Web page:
One of the few founding fathers to sign the Declaration of Independence, the Articles of Confederation, and the Federal Constitution, George Clymer was orphaned in 1740, only a year after his birth in Philadelphia. Apprenticed to the mercantile business by a wealthy uncle, he became a leading Colonial merchant after marrying his senior partner’s daughter, Elizabeth, in 1765. 

Like many other contemporaries, Clymer also speculated in western lands, and donated the land upon which the town of Indiana was laid out in the early 1800s after the county was formed on March 30, 1803 from Westmoreland and Lycoming counties. Its name memorializes the first inhabitants.

The county’s first major industry was the manufacture of salt, made from evaporating salt water pumped from wells. The salt boom in the southwestern part of the county accounted for the name of the town of Saltsburg. Coal mining soon rivaled farming as the backbone of the region’s economy. 

Today, Indiana is known for two things that are indispensable at Christmas time: the Christmas tree and Jimmy Stewart. It seems that growing pines and spruces as a farm crop started in Indiana County in 1918. In 1944 a group of growers organized the Pennsylvania Christmas Tree Growers Association and by the 1950s an estimated 700,000 trees were being cut each year around Indiana. An Associated Press news story tagged Indiana County as the “Christmas Tree Capital of the World,” a title it guards ferociously. Shortly after Indiana began receiving nationwide publicity the state of Washington tried to appropriate the title and an Indiana nurseryman produced an order he had for 15,000 trees to be shipped to Tacoma, Washington.

James Maitland Stewart was born in his parent’s home at 975 Philadelphia Street in Indiana on May 20, 1908. The Stewarts trace their roots in Indiana County back to 1772 when Jimmy’s third great-grandfather Fergus Moorhead first arrived and was captured by Indians. The Stewart family hardware store, known locally as the “big warehouse,” was a fixture in Indiana since 1848. After experiencing an All-American childhood in Indiana (he was an enthusiastic Boy Scout) that imbued him with the values that would later show up on the silver screen, Jimmy Stewart left for his father’s alma mater, Princeton University, in 1928. His on-stage performances attracted enough attention that he would not return after school to take up business in the family store.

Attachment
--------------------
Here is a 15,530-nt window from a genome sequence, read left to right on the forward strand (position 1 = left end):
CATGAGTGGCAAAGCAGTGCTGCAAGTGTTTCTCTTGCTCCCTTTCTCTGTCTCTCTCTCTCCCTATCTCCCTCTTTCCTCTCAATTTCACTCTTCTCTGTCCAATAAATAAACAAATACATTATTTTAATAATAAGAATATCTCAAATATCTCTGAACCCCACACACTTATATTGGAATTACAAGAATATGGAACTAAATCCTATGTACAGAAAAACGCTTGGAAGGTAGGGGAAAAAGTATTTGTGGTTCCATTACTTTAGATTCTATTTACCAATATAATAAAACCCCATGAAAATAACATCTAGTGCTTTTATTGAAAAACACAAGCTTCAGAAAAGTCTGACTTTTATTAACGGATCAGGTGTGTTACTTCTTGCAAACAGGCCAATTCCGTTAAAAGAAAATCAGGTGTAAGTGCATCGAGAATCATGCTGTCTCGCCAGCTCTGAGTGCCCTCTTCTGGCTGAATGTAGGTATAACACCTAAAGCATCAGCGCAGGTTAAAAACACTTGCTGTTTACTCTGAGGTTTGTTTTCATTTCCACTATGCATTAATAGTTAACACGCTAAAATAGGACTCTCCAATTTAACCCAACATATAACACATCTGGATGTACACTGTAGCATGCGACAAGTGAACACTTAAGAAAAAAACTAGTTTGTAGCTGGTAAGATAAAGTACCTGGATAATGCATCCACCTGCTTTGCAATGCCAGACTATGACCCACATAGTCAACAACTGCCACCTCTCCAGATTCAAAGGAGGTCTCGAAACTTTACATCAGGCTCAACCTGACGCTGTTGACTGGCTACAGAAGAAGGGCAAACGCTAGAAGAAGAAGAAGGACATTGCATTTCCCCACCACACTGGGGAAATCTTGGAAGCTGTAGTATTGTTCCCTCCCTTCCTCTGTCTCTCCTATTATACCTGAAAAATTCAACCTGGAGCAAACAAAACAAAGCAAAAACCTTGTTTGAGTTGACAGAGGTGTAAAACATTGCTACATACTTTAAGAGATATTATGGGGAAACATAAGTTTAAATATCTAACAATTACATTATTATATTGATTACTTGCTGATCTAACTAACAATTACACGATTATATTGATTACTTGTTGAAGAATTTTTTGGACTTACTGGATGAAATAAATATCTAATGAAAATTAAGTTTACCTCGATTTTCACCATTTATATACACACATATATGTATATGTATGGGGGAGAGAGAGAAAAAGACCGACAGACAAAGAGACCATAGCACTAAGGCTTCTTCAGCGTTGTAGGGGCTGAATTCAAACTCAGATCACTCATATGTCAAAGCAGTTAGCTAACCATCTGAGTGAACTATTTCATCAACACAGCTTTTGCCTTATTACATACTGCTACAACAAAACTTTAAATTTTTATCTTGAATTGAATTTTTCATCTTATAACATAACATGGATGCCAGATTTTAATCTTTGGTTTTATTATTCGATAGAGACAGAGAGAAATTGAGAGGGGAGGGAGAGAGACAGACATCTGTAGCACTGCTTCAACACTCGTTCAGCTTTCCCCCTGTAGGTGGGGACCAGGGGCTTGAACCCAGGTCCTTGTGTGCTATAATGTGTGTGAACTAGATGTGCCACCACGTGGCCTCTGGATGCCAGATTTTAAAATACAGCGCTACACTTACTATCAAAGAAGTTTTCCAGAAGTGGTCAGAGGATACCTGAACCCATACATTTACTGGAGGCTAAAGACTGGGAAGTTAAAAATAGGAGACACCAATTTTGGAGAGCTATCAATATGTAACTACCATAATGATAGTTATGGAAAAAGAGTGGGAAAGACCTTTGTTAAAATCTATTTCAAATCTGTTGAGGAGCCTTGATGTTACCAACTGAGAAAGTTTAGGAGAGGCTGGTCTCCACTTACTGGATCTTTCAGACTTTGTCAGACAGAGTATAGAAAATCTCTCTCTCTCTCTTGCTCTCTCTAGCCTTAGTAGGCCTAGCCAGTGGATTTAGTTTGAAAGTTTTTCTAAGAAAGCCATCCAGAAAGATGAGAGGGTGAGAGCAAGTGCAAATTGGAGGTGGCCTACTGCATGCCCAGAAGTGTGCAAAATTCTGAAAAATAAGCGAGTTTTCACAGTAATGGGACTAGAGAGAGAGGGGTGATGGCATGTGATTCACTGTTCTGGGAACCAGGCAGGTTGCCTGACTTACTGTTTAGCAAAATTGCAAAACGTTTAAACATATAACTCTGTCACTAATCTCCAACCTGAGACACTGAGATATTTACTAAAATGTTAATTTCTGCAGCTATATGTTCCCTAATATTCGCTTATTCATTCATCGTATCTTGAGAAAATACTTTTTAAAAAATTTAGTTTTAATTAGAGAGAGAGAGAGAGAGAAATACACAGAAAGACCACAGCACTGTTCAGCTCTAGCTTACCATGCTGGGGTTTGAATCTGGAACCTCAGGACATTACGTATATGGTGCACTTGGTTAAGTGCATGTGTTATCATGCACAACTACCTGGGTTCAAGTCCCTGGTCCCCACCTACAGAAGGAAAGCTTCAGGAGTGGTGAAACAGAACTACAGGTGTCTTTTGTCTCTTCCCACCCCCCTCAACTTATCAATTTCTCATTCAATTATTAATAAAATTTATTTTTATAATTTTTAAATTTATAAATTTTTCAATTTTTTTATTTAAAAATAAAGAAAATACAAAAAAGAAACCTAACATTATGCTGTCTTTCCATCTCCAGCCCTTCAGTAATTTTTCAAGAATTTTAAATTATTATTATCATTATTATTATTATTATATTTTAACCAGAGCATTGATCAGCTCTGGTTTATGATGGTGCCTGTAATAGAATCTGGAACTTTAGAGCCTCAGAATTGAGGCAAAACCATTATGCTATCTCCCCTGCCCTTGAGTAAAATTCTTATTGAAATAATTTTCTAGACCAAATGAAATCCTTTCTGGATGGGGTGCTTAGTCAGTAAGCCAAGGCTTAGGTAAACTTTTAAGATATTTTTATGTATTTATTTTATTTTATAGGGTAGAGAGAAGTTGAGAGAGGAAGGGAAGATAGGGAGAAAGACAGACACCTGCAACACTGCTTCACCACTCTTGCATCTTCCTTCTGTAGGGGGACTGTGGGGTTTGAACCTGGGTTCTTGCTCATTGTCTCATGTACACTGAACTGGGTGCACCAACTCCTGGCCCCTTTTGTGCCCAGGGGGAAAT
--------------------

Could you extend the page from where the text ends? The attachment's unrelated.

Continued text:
Jimmy Stewart never forgot his roots In town and our walking tour will begin at a life-size statue that the actor himself dedicated on the occasion of his 75th birthday...

Hometown Hero - Jimmy Stewart
825 Philadelphia Street

Jimmy Stewart was born and raised in this timber-and-coal town, enjoying a boyhood that was, by all accounts, the typical small-town American experience similar to that often portrayed in his films. His hometown honored Stewart with this bronze statue on the occasion of his 75th birthday in 1983. Well, not exactly this statue. The $100,000 tributewasn’t ready in time for its dedication so a look-alike fiberglass statue was substituted. No one noticed the difference -- not even Jimmy, who flew in from California for the dedication. The festive 75th birthday blast included a fly-over of Air Force jets and a telephone call from President Ronald Reagan. The real statue was eventually completed, and the fiberglass statue was moved next door as a display inside the Jimmy Stewart Museum, which opened in 1996. Directly across Philadelphia Street from the statue was the former location of J.M. Stewart & Sons Hardware, where young Jimmy worked and proud father Alex later displayed Jimmy’s Academy Award statue. One block west on Philadelphia Street, a bronze plaque marks the doorstep which led to the house where Mr. Stewart was born. His boyhood home is three blocks to the north, on Jimmy Stewart Boulevard at the base of a long set of concrete steps that lead up Vinegar Hill. 

Indiana County Courthouse
825 Philadelphia Street

This less Colonial Revival courthouse with hipped roof replaced its showier predecessor in the 1970s, ending its more than a century of service. In addition to the Jimmy Stewart statue out front the grounds also feature the Indiana County War Memorial.  


Indiana County Library
845 Philadelphia Street  

Indiana Free Library started in a reading room starting in 1907 in a building not that far from where it is now. This building was constructed in 1912 as the YMCA. It would be several decades before the library moved in. The library is also home to the Jimmy Stewart Museum that displays memorabilia from the actor’s time in Indiana and his Hollywood career.